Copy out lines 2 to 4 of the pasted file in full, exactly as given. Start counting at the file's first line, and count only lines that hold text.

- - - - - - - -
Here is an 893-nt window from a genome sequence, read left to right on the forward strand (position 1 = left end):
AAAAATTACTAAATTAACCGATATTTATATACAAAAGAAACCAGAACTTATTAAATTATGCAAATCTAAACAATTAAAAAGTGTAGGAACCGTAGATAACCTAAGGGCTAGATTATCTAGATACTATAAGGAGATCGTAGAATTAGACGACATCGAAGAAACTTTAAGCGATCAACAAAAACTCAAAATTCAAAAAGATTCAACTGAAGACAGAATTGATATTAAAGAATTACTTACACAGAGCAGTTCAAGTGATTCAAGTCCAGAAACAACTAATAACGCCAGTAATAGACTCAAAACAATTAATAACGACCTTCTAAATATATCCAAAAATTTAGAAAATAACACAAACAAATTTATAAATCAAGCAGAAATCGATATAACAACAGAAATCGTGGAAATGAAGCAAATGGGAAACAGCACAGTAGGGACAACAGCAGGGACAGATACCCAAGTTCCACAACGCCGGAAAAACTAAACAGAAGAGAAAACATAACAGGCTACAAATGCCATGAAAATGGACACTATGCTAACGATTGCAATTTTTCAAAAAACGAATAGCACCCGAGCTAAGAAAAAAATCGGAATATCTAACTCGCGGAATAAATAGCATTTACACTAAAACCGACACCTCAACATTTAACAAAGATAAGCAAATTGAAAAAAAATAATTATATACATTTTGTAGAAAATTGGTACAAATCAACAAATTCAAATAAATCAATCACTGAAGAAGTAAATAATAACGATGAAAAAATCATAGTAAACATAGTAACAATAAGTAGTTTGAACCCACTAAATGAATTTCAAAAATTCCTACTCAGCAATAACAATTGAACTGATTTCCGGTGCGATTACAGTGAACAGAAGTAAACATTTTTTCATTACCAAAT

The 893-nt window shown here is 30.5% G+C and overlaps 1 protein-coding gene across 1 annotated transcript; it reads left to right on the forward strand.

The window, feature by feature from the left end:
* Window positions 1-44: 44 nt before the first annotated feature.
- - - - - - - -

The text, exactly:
AAAAATTACTAAATTAACCGATATTTATATACAAAAGAAACCAGAACTTATTAAATTATGCAAATCTAAACAATTAAAAAGTGTAGGAACCGTAGATAACCTAAGGGCTAGATTATCTAGATACTATAAGGAGATCGTAGAATTAGACGACATCGAAGAAACTTTAAGCGATCAACAAAAACTCAAAATTCAAAAAGATTCAACTGAAGACAGAATTGATATTAAAGAATTACTTACACAGAGCAGTTCAAGTGATTCAAGTCCAGAAACAACTAATAACGCCAGTAATAGACTCAAAACAATTAATAACGACCTTCTAAATATATCCAAAAATTTAGAAAATAACACAAACAAATTTATAAATCAAGCAGAAATCGATATAACAACAGAAATCGTGGAAATGAAGCAAATGGGAAACAGCACAGTAGGGACAACAGCAGGGACAGATACCCAAGTTCCACAACGCCGGAAAAACTAAACAGAAGAGAAAACATAACAGGCTACAAATGCCATGAAAATGGACACTATGCTAACGATTGCAATTTTTCAAAAAACGAATAGCACCCGAGCTAAGAAAAAAATCGGAATATCTAACTCGCGGAATAAATAGCATTTACACTAAAACCGACACCTCAACATTTAACAAAGATAAGCAAATTGAAAAAAAATAATTATATACATTTTGTAGAAAATTGGTACAAATCAACAAATTCAAATAAATCAATCACTGAAGAAGTAAATAATAACGATGAAAAAATCATAGTAAACATAGTAACAATAAGTAGTTTGAACCCACTAAATGAATTTCAAAAATTCCTACTCAGCAATAACAATTGAACTGATTTCCGGTGCGATTACAGTGAACAGAAGTAAACATTTTTTCATTACCAAAT

The 893-nt window shown here is 30.5% G+C and overlaps 1 protein-coding gene across 1 annotated transcript; it reads left to right on the forward strand.

The window, feature by feature from the left end: